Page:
ERIC CHURCH SINGS THE SOUNDTRACK TO A DC TUESDAY NIGHT
“Funny how a melody sounds like a memory…..” well it certainly does now after watching Eric Church perform in Washington DC for the first time Tuesday night at the Verizon Center. He made a point to tell the crowd that he’d played the area’s iconic 9:30 Club in the early years of his career, but hadn’t played anywhere else in DC. Tuesday night concerts aren’t the norm in country music and it’s not often you’ll find cowboy boots on the streets of the nation’s capitol. Eric put fans on notice at the start of the show that this being a Tuesday night was no excuse not to get a little crazy with him, and they obliged. They could have put anyone on the stage to open for Eric Church and it wouldn’t have mattered. No one could have upstaged the Chief on this night. There was only one man this crowd was waiting for and his entrance to the stage seemed appropriate for the playing of a song this town is familiar with, “Hail to the Chief.”
Arriving at the venue very early in the afternoon, I stumbled upon one of Eric’s trucks parked along a side street. Just one. It seemed fitting not to find a fleet of them. The set up for Eric’s stage show is as unassuming as he is. Little happens set-up wise between the opening act and Eric taking the stage. Once the opener’s equipment is cleared, a simple guitar rack appears at the back of the stage and lights ring the center circle. That’s it. Everything else was already in place and very inconspicuous. When Eric took the stage, he was alone – t-shirt, jeans, ball cap, aviators, guitar. This is no label-conjured image. THIS is Eric Church. What a perfect way to open, “The Outsiders,” in a town full of suits. His band members took the stage and the drum kit lowered from the ceiling. When the music erupted and the lights flared, it was like being part of an underground event in a secret club where the best garage band on the planet was about to rock your world. No authority. No rules. “Shot outta hell like a bullet from a gun, A flip of a switch, A thief on the run”…we were about to go “Creepin’!”
We were only a few songs into the set when Eric addressed the crowd for the first time. He said he’d played every bar, everywhere, probably 5000 times. Pointing to the stage, he recognized the fact that he wouldn’t be standing there without the fans who’ve listened to his music and come out to see him play. It was a message that seemed to permeate the show. Images from past shows flashed across the video screens prior to the start of his set. He would reference his past appearance at the 9:30 Club often throughout the evening. As it turns out, that show on February 16, 2010, was also on a Tuesday night. The set he played, largely without a list, was a look back at that performance and the music he was touring with at the time. By night’s end, we would hear the full spectrum of Eric’s career from his debut album, Sinners Like Me, to his latest Grammy-nominated, groundbreaking release, The Outsiders.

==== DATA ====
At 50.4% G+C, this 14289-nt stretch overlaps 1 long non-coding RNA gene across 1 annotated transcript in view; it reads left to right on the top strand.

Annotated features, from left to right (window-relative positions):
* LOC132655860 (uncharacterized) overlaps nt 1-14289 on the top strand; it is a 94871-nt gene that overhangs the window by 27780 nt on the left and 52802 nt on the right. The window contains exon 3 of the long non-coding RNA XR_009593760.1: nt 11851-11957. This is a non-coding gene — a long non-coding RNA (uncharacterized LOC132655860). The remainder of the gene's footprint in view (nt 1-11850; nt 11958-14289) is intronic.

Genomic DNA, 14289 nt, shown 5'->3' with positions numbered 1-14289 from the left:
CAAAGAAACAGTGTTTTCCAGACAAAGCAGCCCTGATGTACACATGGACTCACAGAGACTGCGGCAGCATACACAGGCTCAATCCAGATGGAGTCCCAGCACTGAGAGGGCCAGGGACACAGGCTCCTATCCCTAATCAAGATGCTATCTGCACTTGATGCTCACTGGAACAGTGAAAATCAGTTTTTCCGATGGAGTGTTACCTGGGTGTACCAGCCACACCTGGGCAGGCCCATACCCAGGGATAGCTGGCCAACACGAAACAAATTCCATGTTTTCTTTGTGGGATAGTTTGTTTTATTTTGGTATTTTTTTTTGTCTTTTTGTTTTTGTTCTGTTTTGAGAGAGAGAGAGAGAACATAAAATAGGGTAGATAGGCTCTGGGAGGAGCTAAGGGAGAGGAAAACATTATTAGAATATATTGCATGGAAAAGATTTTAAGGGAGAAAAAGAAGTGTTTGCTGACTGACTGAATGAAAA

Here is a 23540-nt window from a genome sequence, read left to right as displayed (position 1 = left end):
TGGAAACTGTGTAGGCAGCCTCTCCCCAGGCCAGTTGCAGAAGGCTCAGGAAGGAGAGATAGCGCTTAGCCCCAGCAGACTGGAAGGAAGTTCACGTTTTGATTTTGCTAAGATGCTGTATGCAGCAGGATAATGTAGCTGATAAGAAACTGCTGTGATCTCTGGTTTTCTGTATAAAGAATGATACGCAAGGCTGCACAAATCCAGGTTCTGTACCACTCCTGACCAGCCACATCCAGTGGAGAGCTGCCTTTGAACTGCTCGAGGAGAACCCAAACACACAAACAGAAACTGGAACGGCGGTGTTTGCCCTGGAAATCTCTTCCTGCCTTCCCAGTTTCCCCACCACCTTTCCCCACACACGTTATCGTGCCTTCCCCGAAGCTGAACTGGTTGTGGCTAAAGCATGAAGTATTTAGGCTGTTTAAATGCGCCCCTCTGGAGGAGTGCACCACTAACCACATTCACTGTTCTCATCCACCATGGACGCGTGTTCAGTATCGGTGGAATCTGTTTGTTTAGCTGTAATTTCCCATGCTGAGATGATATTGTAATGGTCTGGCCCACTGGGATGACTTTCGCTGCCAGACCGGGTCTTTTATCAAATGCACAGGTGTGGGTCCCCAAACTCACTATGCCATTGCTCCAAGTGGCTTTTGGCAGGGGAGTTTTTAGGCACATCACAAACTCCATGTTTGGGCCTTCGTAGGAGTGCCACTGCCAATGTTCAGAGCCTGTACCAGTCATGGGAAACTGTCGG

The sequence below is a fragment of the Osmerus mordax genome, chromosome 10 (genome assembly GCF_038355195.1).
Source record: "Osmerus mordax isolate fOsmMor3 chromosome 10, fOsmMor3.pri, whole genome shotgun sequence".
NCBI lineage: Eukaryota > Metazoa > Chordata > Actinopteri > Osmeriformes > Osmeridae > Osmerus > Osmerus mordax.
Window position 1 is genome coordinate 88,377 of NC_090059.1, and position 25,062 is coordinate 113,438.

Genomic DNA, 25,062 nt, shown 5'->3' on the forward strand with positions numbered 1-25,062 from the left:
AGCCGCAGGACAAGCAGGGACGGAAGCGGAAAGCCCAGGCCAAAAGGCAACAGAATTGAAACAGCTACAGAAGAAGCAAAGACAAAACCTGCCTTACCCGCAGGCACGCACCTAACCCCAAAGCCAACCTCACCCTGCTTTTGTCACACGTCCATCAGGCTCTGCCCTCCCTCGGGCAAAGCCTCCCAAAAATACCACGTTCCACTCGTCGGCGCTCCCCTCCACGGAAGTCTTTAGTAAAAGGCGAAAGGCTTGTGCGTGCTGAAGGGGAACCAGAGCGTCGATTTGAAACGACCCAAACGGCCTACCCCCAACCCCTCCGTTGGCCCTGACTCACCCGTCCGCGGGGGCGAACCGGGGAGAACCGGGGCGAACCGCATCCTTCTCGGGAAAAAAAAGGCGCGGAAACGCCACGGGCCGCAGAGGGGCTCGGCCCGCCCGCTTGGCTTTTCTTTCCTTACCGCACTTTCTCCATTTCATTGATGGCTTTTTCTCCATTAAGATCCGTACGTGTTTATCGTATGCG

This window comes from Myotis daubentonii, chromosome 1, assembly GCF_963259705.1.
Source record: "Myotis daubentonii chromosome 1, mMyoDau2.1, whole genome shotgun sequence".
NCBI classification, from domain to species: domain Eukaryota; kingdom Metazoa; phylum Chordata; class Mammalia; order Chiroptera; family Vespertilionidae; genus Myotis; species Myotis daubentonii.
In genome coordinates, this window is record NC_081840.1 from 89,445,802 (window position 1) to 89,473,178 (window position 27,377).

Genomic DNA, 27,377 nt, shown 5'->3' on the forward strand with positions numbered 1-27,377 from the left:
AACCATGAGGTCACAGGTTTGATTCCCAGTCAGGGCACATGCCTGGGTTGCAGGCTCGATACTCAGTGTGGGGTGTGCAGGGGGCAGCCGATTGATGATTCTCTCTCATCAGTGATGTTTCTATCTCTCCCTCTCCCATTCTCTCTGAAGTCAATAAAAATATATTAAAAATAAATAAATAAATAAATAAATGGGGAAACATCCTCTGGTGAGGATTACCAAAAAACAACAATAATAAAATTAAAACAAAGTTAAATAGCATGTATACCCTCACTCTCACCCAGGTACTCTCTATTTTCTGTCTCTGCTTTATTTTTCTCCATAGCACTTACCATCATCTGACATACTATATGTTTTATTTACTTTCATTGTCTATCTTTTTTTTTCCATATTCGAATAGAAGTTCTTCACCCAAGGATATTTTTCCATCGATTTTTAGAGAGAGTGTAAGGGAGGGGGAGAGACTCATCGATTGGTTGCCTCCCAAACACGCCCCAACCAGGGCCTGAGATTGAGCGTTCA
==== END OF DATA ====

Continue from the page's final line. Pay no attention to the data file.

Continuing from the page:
Eric Church has reached that point in his career where he is largely a household name. His music is familiar to many. His live performances are highly anticipated, yet never predictable. He works to make each show unique, “like freezing a moment in time,” that no one else will experience at their live show. Eric takes three elements and gets the most he can out of them – himself, his guitar, and his band – Driver Williams (guitar), Jeff Cease (guitar), Lee Hendricks (bass), Jeff Hyde (guitar, banjo, mandolin), and Craig Wright (drums). This performance does not happen without teamwork, nor without the leadership Eric provides. He can play acoustic and hold his own, but fire up the band and it’s a pyrotechnical experience of musicianship. Using the stage design to project image and sound, you could see, feel, and hear the energy in each song as it connected the players, bouncing from one to the other. The lighting, by far the best I’ve seen, highlighted each moment of intense musical fusion between player and instrument. When these electric moments happened, Eric was as excited about it as we were. He would often stand alongside the player and watch, calling out the his band member’s name and tipping his hat in admiration. On no other stage have I seen that happen. This was a band in every sense of the word, clearly having fun jamming together.
Being in the crowd that night was like riding a musical wave. Each song brought howls of recognition from these well-educated in Eric Church music fans. “Jack Daniels” was no stranger to this group. Small bottles of JD were thrown onto the stage (and one large empty one), inviting Eric to let Jack Daniels kick his ass again on this night. He did open one and empty its contents in a much appreciated effort. “Pledge Allegiance to the Hag” was a throwback to his 9:30 Club days but the crowd seemed to have no trouble with these lyrics. “Talladega” got a huge reaction as one of the most highly anticipated songs of the night, followed by another……. “Drink In My Hand.” Prior to starting this song, Eric said it’s often used as a crowd gauge to see just what a crazy bunch he may have on hand that night and which songs will resonate. He likes running the show outside a set format saying, “When you don’t have a set list, you can play whatever the hell you want.” It’s an attitude his fans love.